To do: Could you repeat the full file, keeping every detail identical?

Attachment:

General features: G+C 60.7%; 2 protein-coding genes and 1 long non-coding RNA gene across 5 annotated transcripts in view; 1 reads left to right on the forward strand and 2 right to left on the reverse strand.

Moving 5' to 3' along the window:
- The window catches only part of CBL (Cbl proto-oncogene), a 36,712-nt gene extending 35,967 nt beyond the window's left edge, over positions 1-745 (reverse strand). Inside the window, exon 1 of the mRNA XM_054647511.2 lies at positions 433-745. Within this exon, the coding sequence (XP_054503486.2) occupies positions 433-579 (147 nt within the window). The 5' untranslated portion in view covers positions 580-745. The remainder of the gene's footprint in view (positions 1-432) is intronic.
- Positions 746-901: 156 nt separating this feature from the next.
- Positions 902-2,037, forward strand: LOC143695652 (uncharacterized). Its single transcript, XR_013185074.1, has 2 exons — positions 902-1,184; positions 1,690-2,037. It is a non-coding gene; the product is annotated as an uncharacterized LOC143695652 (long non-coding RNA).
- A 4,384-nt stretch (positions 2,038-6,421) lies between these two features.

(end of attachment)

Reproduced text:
General features: G+C 60.7%; 2 protein-coding genes and 1 long non-coding RNA gene across 5 annotated transcripts in view; 1 reads left to right on the forward strand and 2 right to left on the reverse strand.

Moving 5' to 3' along the window:
- The window catches only part of CBL (Cbl proto-oncogene), a 36,712-nt gene extending 35,967 nt beyond the window's left edge, over positions 1-745 (reverse strand). Inside the window, exon 1 of the mRNA XM_054647511.2 lies at positions 433-745. Within this exon, the coding sequence (XP_054503486.2) occupies positions 433-579 (147 nt within the window). The 5' untranslated portion in view covers positions 580-745. The remainder of the gene's footprint in view (positions 1-432) is intronic.
- Positions 746-901: 156 nt separating this feature from the next.
- Positions 902-2,037, forward strand: LOC143695652 (uncharacterized). Its single transcript, XR_013185074.1, has 2 exons — positions 902-1,184; positions 1,690-2,037. It is a non-coding gene; the product is annotated as an uncharacterized LOC143695652 (long non-coding RNA).
- A 4,384-nt stretch (positions 2,038-6,421) lies between these two features.